Electrical outages are varied
Short and sweet was the key phrase Friday when the Baldwin City Council met. The meeting lasted barely five minutes. Also, Friday was a big day for the electrical department which finished all necessary work resulting in no power outage Monday.
Originally, Rob Culley, power plant supervisor, planned a city-wide outage Friday and another Monday morning in the downtown and Baker University area. The outages were to allow routine maintenance of the system. Friday's outage happened as planned; Monday's didn't.
"They did everything they needed to do on Friday morning and did not need to have the outage this (Monday) morning from 5 a.m. to 7 a.m. as planned," said City Administrator Jeff Dingman.
However, part of Baldwin did experience an outage Monday around 9 a.m. It wasn't planned, but didn't last long.
"The northeast feed was tripped this (Monday) morning by a now-crispy squirrel in a fuse box," said Dingman. "It was down about half an hour."
The city council met Friday at 4 p.m. instead of the usual 7:30 p.m. Monday because of a problem with a quorum. There weren't enough council members in town Monday. Four got together Friday and approved bills, which was the only item on the agenda.
Dingman did tell the council that the Women's Bridge project on High Street between 10th and 11th streets would start soon.
"We met with the tree subcontractor for the bridge project Monday morning and told him he could start anytime with removal of trees that are in the way," he said. "LRM's utility subcontractor will start next week prepping what he needs to for his boring contractor, which will bore under the creek just north of the bridge for the new section of waterline on Dec. 4.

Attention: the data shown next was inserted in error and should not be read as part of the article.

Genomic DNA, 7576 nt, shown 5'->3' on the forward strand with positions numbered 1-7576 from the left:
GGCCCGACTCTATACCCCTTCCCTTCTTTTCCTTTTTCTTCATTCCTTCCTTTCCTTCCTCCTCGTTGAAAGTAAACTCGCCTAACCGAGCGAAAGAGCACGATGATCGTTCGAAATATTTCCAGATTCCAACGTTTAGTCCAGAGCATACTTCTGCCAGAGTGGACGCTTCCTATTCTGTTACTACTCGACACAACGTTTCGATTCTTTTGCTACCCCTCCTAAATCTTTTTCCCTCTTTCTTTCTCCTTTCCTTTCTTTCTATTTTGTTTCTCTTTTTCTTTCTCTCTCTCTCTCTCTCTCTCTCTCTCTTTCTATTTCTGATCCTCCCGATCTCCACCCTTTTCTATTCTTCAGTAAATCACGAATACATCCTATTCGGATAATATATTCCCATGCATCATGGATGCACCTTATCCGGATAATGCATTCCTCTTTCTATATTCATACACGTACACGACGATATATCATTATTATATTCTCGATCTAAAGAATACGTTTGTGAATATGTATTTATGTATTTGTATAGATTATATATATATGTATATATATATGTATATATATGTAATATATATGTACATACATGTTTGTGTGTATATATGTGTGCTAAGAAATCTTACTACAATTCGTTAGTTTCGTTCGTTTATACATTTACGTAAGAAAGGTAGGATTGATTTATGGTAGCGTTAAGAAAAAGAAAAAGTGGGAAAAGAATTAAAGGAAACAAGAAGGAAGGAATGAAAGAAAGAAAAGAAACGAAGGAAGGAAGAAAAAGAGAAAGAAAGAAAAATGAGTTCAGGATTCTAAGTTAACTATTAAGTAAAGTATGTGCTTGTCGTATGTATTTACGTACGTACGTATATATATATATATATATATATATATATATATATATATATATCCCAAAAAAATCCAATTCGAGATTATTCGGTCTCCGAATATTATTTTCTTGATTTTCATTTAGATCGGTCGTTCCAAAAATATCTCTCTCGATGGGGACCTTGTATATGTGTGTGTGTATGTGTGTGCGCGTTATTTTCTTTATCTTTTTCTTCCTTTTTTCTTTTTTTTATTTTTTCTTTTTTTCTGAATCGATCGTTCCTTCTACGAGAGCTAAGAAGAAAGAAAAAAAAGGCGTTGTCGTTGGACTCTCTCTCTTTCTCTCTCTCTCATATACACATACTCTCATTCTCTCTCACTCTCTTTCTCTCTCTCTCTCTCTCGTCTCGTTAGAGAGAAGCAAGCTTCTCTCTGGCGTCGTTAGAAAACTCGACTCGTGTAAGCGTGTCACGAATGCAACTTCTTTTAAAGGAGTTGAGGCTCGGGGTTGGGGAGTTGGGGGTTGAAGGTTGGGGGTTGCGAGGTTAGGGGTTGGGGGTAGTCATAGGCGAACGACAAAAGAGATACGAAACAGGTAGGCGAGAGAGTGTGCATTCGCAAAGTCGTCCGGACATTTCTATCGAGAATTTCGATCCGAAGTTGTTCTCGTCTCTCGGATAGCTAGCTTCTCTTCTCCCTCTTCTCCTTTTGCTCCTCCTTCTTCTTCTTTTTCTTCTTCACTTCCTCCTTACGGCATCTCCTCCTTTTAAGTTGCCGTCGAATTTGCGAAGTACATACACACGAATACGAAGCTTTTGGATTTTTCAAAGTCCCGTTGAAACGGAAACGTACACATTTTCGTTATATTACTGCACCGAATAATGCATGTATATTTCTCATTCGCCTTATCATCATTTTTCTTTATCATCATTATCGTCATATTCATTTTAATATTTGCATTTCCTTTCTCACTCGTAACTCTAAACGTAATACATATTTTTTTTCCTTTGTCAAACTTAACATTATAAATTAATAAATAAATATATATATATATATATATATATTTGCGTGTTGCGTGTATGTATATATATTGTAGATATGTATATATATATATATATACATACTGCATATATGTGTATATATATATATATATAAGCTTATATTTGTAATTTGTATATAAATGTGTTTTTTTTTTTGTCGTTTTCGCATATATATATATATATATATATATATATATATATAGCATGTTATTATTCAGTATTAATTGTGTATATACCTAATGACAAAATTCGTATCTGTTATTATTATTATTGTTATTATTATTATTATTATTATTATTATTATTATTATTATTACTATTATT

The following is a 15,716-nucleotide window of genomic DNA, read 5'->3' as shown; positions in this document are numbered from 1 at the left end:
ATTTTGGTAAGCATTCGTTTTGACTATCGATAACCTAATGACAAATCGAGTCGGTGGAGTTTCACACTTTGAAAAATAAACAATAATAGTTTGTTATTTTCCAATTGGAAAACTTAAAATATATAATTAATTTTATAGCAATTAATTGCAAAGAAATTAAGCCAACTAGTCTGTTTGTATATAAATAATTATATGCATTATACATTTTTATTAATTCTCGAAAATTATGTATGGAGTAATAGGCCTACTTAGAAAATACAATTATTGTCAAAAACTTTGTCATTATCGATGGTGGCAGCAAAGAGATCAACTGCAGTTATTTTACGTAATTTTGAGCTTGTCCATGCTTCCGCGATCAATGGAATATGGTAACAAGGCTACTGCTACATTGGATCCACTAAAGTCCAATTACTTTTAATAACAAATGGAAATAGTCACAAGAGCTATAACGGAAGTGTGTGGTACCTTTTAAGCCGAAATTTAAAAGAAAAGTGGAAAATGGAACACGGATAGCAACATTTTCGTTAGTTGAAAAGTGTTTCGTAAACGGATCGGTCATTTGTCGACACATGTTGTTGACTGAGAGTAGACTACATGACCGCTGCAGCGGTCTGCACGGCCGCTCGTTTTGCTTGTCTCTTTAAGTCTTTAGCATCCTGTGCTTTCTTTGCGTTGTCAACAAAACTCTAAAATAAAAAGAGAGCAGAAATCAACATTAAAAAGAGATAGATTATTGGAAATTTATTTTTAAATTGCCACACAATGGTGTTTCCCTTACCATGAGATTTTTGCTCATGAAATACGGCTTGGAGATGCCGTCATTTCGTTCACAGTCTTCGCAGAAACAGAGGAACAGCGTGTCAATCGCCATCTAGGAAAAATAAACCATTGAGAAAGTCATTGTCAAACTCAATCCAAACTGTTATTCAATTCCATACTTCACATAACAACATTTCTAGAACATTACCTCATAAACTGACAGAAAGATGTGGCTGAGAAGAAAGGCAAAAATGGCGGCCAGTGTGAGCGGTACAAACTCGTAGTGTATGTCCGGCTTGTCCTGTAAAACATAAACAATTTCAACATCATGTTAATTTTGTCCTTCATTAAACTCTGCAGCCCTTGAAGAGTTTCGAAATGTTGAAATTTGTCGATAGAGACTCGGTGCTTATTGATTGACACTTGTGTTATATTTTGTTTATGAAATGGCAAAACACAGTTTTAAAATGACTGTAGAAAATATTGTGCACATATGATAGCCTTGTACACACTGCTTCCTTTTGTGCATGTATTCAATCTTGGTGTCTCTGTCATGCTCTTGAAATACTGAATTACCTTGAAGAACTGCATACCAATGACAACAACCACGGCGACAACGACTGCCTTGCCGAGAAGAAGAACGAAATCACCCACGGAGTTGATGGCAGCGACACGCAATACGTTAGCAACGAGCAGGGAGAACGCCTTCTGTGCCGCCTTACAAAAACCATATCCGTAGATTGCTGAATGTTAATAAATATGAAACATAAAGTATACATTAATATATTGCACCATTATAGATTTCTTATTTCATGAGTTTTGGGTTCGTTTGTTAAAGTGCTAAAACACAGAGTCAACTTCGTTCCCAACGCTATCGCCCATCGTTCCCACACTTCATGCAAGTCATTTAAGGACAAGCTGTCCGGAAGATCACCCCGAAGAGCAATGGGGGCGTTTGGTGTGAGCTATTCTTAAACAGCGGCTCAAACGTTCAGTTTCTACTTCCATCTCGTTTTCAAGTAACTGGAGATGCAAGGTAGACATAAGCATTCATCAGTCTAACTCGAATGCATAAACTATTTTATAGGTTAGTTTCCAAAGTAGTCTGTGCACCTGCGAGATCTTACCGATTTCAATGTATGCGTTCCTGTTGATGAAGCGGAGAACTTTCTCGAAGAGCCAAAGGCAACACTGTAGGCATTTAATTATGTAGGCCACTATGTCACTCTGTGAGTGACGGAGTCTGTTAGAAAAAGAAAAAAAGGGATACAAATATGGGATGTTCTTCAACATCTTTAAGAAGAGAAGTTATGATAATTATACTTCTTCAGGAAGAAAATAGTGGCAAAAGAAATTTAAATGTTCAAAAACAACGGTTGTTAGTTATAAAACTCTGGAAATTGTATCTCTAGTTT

"The replacement of the section of waterline is the first part of the project, so they don't have to worry about a waterline when they finally dig into the bridge itself," said Dingman.
He said there will be street closures involved in the process, which will eventually replace the historic bridge. The $1.2 million project is being funded 80 percent by a grant from the Kansas Department of Transportation.
"Eleventh Street will probably be closed for a few days when they're doing the waterline," said Dingman. "When that's finished, Eleventh Street will open up before they close High Street. I don't know yet specifically when that will be.
"They're not supposed to have them both closed at the same time," he said.
More like this story
- Audit finds UMKC business school ran up deficit to boost ranking
- Kansas State awards $500K in grants for global food research
- Kansas' governor defends state's new guns-on-campus law
- Ex-Kansas State researcher fails to get whistleblower status
- Severe Weather Awareness Week approaches; Douglas County prepares